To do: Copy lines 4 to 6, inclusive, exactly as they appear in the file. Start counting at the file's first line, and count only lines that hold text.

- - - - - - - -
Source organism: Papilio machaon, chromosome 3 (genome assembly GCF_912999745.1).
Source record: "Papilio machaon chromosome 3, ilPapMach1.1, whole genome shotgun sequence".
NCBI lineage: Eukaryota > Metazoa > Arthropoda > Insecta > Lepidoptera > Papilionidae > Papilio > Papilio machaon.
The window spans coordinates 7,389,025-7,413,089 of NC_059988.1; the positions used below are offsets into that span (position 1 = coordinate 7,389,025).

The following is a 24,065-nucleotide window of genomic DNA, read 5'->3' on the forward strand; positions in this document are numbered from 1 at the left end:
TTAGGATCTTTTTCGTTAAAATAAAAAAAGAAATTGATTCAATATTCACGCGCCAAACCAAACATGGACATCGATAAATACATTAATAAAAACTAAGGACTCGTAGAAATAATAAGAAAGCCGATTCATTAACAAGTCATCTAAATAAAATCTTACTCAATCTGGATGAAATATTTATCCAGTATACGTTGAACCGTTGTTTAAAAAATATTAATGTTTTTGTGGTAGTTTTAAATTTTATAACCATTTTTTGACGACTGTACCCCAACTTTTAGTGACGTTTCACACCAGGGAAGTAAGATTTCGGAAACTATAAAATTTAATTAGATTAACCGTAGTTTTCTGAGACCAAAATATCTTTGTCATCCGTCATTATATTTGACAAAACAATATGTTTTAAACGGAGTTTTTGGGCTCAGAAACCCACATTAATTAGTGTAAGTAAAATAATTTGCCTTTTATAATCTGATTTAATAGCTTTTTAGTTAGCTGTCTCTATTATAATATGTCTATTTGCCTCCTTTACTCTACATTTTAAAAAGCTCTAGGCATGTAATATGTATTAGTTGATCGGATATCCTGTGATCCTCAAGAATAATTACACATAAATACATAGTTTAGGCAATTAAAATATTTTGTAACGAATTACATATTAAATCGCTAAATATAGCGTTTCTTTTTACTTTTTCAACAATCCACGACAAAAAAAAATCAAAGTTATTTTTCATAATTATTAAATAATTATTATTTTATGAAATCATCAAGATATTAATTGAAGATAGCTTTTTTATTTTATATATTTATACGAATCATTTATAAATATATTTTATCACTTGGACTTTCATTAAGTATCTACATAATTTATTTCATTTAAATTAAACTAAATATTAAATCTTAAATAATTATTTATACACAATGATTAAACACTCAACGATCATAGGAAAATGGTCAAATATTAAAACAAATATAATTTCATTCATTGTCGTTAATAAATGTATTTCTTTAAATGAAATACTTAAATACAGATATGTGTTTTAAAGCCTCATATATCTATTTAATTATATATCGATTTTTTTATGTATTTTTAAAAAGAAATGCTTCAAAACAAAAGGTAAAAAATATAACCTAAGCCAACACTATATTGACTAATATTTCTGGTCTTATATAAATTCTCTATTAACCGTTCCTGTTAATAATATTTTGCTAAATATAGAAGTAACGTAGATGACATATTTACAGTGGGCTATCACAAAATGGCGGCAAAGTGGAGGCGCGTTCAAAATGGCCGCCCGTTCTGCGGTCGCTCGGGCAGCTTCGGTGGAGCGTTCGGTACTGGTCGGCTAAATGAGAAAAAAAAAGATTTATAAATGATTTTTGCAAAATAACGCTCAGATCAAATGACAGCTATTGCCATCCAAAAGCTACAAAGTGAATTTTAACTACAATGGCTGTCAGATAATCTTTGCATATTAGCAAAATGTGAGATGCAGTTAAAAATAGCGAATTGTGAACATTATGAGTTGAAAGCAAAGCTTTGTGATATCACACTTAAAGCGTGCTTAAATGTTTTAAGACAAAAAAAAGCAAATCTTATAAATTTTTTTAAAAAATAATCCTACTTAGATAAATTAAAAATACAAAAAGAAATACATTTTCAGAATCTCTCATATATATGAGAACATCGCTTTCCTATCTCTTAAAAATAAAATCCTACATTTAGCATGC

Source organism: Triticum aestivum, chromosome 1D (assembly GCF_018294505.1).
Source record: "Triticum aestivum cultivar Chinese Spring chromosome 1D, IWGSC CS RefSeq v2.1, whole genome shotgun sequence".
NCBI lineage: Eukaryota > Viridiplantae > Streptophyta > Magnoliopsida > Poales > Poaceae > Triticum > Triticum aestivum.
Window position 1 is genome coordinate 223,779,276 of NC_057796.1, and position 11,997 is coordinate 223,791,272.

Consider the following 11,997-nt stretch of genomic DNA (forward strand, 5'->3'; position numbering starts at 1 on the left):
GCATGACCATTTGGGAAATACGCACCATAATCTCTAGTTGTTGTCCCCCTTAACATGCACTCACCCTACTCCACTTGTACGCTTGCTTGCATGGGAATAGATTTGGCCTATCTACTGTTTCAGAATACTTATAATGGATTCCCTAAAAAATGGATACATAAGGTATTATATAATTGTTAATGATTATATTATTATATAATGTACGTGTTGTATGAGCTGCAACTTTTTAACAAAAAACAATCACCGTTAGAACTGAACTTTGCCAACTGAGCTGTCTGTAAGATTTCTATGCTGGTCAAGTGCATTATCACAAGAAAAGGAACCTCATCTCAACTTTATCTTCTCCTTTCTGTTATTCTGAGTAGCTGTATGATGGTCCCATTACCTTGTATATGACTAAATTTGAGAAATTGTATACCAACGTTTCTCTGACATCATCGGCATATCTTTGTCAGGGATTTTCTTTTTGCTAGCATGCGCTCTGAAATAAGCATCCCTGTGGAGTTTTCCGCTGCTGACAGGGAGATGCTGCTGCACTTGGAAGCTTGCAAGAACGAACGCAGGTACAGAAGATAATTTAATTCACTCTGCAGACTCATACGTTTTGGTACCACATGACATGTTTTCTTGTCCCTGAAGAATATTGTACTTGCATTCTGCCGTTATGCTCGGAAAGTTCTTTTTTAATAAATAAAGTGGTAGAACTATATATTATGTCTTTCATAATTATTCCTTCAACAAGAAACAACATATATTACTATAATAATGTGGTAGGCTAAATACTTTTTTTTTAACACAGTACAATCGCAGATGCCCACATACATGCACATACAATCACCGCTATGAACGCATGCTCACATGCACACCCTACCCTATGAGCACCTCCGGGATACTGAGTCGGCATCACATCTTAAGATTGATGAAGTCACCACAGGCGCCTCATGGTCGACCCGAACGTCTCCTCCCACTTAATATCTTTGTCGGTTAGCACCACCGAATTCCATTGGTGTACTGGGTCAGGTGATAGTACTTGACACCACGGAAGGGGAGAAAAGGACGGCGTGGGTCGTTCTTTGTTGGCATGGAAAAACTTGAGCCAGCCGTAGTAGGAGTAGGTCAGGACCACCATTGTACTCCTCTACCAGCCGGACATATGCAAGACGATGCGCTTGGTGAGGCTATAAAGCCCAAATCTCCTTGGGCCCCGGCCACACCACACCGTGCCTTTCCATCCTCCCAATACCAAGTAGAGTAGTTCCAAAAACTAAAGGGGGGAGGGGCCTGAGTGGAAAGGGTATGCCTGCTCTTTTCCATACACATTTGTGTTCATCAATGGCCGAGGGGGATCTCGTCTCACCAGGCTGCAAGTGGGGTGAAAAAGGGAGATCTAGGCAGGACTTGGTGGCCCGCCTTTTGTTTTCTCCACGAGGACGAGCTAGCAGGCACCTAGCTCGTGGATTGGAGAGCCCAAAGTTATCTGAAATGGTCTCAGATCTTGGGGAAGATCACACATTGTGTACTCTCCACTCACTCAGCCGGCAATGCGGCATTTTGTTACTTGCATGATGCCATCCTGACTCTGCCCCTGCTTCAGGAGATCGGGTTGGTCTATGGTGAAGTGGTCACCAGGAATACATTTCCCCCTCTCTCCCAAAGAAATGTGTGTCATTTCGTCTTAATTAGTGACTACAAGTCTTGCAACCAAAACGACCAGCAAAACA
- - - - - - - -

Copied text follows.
The window spans coordinates 7,389,025-7,413,089 of NC_059988.1; the positions used below are offsets into that span (position 1 = coordinate 7,389,025).

The following is a 24,065-nucleotide window of genomic DNA, read 5'->3' on the forward strand; positions in this document are numbered from 1 at the left end:
TTAGGATCTTTTTCGTTAAAATAAAAAAAGAAATTGATTCAATATTCACGCGCCAAACCAAACATGGACATCGATAAATACATTAATAAAAACTAAGGACTCGTAGAAATAATAAGAAAGCCGATTCATTAACAAGTCATCTAAATAAAATCTTACTCAATCTGGATGAAATATTTATCCAGTATACGTTGAACCGTTGTTTAAAAAATATTAATGTTTTTGTGGTAGTTTTAAATTTTATAACCATTTTTTGACGACTGTACCCCAACTTTTAGTGACGTTTCACACCAGGGAAGTAAGATTTCGGAAACTATAAAATTTAATTAGATTAACCGTAGTTTTCTGAGACCAAAATATCTTTGTCATCCGTCATTATATTTGACAAAACAATATGTTTTAAACGGAGTTTTTGGGCTCAGAAACCCACATTAATTAGTGTAAGTAAAATAATTTGCCTTTTATAATCTGATTTAATAGCTTTTTAGTTAGCTGTCTCTATTATAATATGTCTATTTGCCTCCTTTACTCTACATTTTAAAAAGCTCTAGGCATGTAATATGTATTAGTTGATCGGATATCCTGTGATCCTCAAGAATAATTACACATAAATACATAGTTTAGGCAATTAAAATATTTTGTAACGAATTACATATTAAATCGCTAAATATAGCGTTTCTTTTTACTTTTTCAACAATCCACGACAAAAAAAAATCAAAGTTATTTTTCATAATTATTAAATAATTATTATTTTATGAAATCATCAAGATATTAATTGAAGATAGCTTTTTTATTTTATATATTTATACGAATCATTTATAAATATATTTTATCACTTGGACTTTCATTAAGTATCTACATAATTTATTTCATTTAAATTAAACTAAATATTAAATCTTAAATAATTATTTATACACAATGATTAAACACTCAACGATCATAGGAAAATGGTCAAATATTAAAACAAATATAATTTCATTCATTGTCGTTAATAAATGTATTTCTTTAAATGAAATACTTAAATACAGATATGTGTTTTAAAGCCTCATATATCTATTTAATTATATATCGATTTTTTTATGTATTTTTAAAAAGAAATGCTTCAAAACAAAAGGTAAAAAATATAACCTAAGCCAACACTATATTGACTAATATTTCTGGTCTTATATAAATTCTCTATTAACCGTTCCTGTTAATAATATTTTGCTAAATATAGAAGTAACGTAGATGACATATTTACAGTGGGCTATCACAAAATGGCGGCAAAGTGGAGGCGCGTTCAAAATGGCCGCCCGTTCTGCGGTCGCTCGGGCAGCTTCGGTGGAGCGTTCGGTACTGGTCGGCTAAATGAGAAAAAAAAAGATTTATAAATGATTTTTGCAAAATAACGCTCAGATCAAATGACAGCTATTGCCATCCAAAAGCTACAAAGTGAATTTTAACTACAATGGCTGTCAGATAATCTTTGCATATTAGCAAAATGTGAGATGCAGTTAAAAATAGCGAATTGTGAACATTATGAGTTGAAAGCAAAGCTTTGTGATATCACACTTAAAGCGTGCTTAAATGTTTTAAGACAAAAAAAAGCAAATCTTATAAATTTTTTTAAAAAATAATCCTACTTAGATAAATTAAAAATACAAAAAGAAATACATTTTCAGAATCTCTCATATATATGAGAACATCGCTTTCCTATCTCTTAAAAATAAAATCCTACATTTAGCATGC